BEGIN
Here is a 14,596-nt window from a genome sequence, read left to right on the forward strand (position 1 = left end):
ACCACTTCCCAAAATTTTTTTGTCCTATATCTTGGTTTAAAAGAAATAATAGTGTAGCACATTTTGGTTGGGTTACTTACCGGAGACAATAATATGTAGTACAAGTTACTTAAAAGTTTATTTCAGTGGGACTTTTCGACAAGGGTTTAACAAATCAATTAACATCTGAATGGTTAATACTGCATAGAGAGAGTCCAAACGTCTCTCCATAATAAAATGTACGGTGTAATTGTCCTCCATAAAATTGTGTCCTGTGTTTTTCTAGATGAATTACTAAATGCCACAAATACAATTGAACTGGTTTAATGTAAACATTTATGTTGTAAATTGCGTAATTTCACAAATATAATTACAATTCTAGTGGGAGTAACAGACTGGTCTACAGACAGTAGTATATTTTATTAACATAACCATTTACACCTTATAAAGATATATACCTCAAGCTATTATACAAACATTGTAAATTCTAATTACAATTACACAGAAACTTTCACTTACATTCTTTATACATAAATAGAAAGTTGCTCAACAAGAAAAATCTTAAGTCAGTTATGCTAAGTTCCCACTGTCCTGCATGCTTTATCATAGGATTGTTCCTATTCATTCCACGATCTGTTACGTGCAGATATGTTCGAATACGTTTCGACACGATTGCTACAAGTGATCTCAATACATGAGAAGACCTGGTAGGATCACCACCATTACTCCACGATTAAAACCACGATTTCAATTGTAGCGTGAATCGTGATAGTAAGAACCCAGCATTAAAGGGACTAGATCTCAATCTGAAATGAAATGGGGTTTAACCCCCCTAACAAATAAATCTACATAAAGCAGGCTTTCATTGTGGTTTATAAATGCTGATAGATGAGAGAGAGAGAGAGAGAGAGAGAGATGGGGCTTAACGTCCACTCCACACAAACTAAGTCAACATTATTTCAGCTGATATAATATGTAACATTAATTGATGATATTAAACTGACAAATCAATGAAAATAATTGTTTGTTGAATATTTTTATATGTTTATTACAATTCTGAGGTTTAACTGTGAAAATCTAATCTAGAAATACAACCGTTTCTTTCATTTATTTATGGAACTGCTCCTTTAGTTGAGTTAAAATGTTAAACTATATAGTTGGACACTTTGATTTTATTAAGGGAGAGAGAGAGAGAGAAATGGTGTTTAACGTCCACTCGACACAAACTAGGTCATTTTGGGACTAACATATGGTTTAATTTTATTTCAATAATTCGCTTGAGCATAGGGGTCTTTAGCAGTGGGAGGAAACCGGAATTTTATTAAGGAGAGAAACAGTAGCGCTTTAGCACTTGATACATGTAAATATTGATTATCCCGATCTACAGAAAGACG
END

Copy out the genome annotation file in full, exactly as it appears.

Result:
Here is a 14,596-nt window from a genome sequence, read left to right on the forward strand (position 1 = left end):
ACCACTTCCCAAAATTTTTTTGTCCTATATCTTGGTTTAAAAGAAATAATAGTGTAGCACATTTTGGTTGGGTTACTTACCGGAGACAATAATATGTAGTACAAGTTACTTAAAAGTTTATTTCAGTGGGACTTTTCGACAAGGGTTTAACAAATCAATTAACATCTGAATGGTTAATACTGCATAGAGAGAGTCCAAACGTCTCTCCATAATAAAATGTACGGTGTAATTGTCCTCCATAAAATTGTGTCCTGTGTTTTTCTAGATGAATTACTAAATGCCACAAATACAATTGAACTGGTTTAATGTAAACATTTATGTTGTAAATTGCGTAATTTCACAAATATAATTACAATTCTAGTGGGAGTAACAGACTGGTCTACAGACAGTAGTATATTTTATTAACATAACCATTTACACCTTATAAAGATATATACCTCAAGCTATTATACAAACATTGTAAATTCTAATTACAATTACACAGAAACTTTCACTTACATTCTTTATACATAAATAGAAAGTTGCTCAACAAGAAAAATCTTAAGTCAGTTATGCTAAGTTCCCACTGTCCTGCATGCTTTATCATAGGATTGTTCCTATTCATTCCACGATCTGTTACGTGCAGATATGTTCGAATACGTTTCGACACGATTGCTACAAGTGATCTCAATACATGAGAAGACCTGGTAGGATCACCACCATTACTCCACGATTAAAACCACGATTTCAATTGTAGCGTGAATCGTGATAGTAAGAACCCAGCATTAAAGGGACTAGATCTCAATCTGAAATGAAATGGGGTTTAACCCCCCTAACAAATAAATCTACATAAAGCAGGCTTTCATTGTGGTTTATAAATGCTGATAGATGAGAGAGAGAGAGAGAGAGAGAGAGATGGGGCTTAACGTCCACTCCACACAAACTAAGTCAACATTATTTCAGCTGATATAATATGTAACATTAATTGATGATATTAAACTGACAAATCAATGAAAATAATTGTTTGTTGAATATTTTTATATGTTTATTACAATTCTGAGGTTTAACTGTGAAAATCTAATCTAGAAATACAACCGTTTCTTTCATTTATTTATGGAACTGCTCCTTTAGTTGAGTTAAAATGTTAAACTATATAGTTGGACACTTTGATTTTATTAAGGGAGAGAGAGAGAGAGAAATGGTGTTTAACGTCCACTCGACACAAACTAGGTCATTTTGGGACTAACATATGGTTTAATTTTATTTCAATAATTCGCTTGAGCATAGGGGTCTTTAGCAGTGGGAGGAAACCGGAATTTTATTAAGGAGAGAAACAGTAGCGCTTTAGCACTTGATACATGTAAATATTGATTATCCCGATCTACAGAAAGACG